PUBLIC HEALTH RESEARCH
Anecdotal evidence suggests that there is growingcancer incidence in Nepal. Nepal ranks 9th and 10thon oral and ovarian cancer respectively (World LifeExpectancy, 2012). Certainly the burden of cancer tonational healthcare is exasperated by lack of adequatehospitals, but more importantly the front and center ofcancer treatment-diagnosis, is not only limited in Nepal,majority of pathologists are not well versed in morespecific differential diagnosis of cancer using techniqueslike immuno-histo chemistry. Most of the pathologistsin the country are making primary diagnosis based onmorphological characterization only.
The challenge of cancer diagnosis was well recognized and realized but nothing substantial was happeninguntil a locally based diagnostic laboratory calledIntrepid Cancer Diagnostics (ICD) started exploringways to address this gap. Enhancing cancer diagnosticcapability in Nepal had two adherent problem- i) lackof laboratory infrastructure and ii) trained humanresources (pathologists and laboratory technicians).
There is only handful of pathologists who are trainedon immune-histotechnique which is most widelyused method to do accurate diagnosis of various typesof cancer. Keeping these two challenges in mind ICDpartnered with Stichting Dutch Cancer DiagnosticDevelopment Fund and Department of Pathology atMaasstad Hospital of the Netherlands to build state ofthe art cancer diagnostic laboratory in Nepal.
ICD had two key objectives: i) offer highest qualitycancer diagnosis in Nepal and ii) provide quickestturnaround time on diagnosis report delivery. ICD’spathologist and laboratory technician received trainingat the Maasstad Hospital in the Netherlands, andsubsequently expert from the same hospital visitedICD to make sure all quality assurance checklist wereticked off. But one of the main technological advancesthat ICD invested was on its tele-diagnostic capability.ICD is one of the few labs in South Asian region tohave digital histopathology capability. By having thisplatform, ICD can directly share histo-pathologicalimages to do consultative diagnosis between Nepaliand Dutch experts. This greatly enhances Nepal’scapability to offer swift high quality cancer diagnosticservices.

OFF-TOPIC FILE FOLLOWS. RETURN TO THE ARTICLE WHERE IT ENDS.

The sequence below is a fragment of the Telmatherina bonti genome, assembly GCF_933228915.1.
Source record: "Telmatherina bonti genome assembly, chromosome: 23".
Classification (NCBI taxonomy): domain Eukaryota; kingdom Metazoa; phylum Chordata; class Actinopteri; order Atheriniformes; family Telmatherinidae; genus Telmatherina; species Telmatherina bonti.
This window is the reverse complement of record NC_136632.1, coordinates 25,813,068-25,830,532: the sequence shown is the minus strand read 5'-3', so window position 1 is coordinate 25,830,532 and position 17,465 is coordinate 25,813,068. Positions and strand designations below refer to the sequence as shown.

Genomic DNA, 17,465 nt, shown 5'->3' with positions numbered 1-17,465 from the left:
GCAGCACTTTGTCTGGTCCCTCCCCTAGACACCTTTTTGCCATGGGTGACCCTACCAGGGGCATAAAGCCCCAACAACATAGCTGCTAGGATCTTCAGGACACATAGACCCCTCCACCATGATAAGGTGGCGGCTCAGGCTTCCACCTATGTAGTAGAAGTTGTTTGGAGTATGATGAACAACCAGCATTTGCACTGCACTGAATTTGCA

The cancer tele-diagnostic capacity also allowsvarious pathologists from different corners of Nepalto get direct training from experts from ICD and theDutch hospital; the only prerequisite is availability ofinternet connection. Pathology and diagnostic relatedcase discussion and consultation is now possibleconnecting pathologists from Bhaktapur to BharatpurAdditionally, ICD has developed online software that allows pathologists to directly view diagnostic progress on their cases, significantly cutting time of receivingreports.
Since its operation from the middle of 2013, ICDhas provided cancer diagnostic services to varioushospitals on mainly difficult to diagnose cases.Average diagnosis time has been cut down to lessthan 5 days, which often means there is extra time forearly treatment interventions. ICD is also planningon starting molecular (DNA) based cancer detection,disease progression and treatment effectivenessmonitoring service soon.